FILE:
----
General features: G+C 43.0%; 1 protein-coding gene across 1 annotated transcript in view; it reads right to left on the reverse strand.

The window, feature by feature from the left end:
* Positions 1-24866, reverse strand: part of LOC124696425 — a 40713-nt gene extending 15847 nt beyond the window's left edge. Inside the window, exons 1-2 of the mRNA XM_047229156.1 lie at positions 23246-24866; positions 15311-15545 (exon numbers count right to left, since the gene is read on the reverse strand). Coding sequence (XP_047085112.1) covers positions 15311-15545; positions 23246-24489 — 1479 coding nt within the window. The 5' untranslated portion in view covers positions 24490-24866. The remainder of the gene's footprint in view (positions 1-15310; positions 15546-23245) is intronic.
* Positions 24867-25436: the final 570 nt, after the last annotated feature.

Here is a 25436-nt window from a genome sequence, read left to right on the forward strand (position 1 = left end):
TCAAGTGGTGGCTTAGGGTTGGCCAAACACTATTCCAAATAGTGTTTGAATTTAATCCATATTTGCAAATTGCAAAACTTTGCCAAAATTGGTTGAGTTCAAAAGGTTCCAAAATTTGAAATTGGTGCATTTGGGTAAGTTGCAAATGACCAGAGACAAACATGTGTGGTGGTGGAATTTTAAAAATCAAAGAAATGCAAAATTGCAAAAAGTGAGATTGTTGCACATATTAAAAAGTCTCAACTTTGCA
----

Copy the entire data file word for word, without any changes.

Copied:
General features: G+C 43.0%; 1 protein-coding gene across 1 annotated transcript in view; it reads right to left on the reverse strand.

The window, feature by feature from the left end:
* Positions 1-24866, reverse strand: part of LOC124696425 — a 40713-nt gene extending 15847 nt beyond the window's left edge. Inside the window, exons 1-2 of the mRNA XM_047229156.1 lie at positions 23246-24866; positions 15311-15545 (exon numbers count right to left, since the gene is read on the reverse strand). Coding sequence (XP_047085112.1) covers positions 15311-15545; positions 23246-24489 — 1479 coding nt within the window. The 5' untranslated portion in view covers positions 24490-24866. The remainder of the gene's footprint in view (positions 1-15310; positions 15546-23245) is intronic.
* Positions 24867-25436: the final 570 nt, after the last annotated feature.

Here is a 25436-nt window from a genome sequence, read left to right on the forward strand (position 1 = left end):
TCAAGTGGTGGCTTAGGGTTGGCCAAACACTATTCCAAATAGTGTTTGAATTTAATCCATATTTGCAAATTGCAAAACTTTGCCAAAATTGGTTGAGTTCAAAAGGTTCCAAAATTTGAAATTGGTGCATTTGGGTAAGTTGCAAATGACCAGAGACAAACATGTGTGGTGGTGGAATTTTAAAAATCAAAGAAATGCAAAATTGCAAAAAGTGAGATTGTTGCACATATTAAAAAGTCTCAACTTTGCA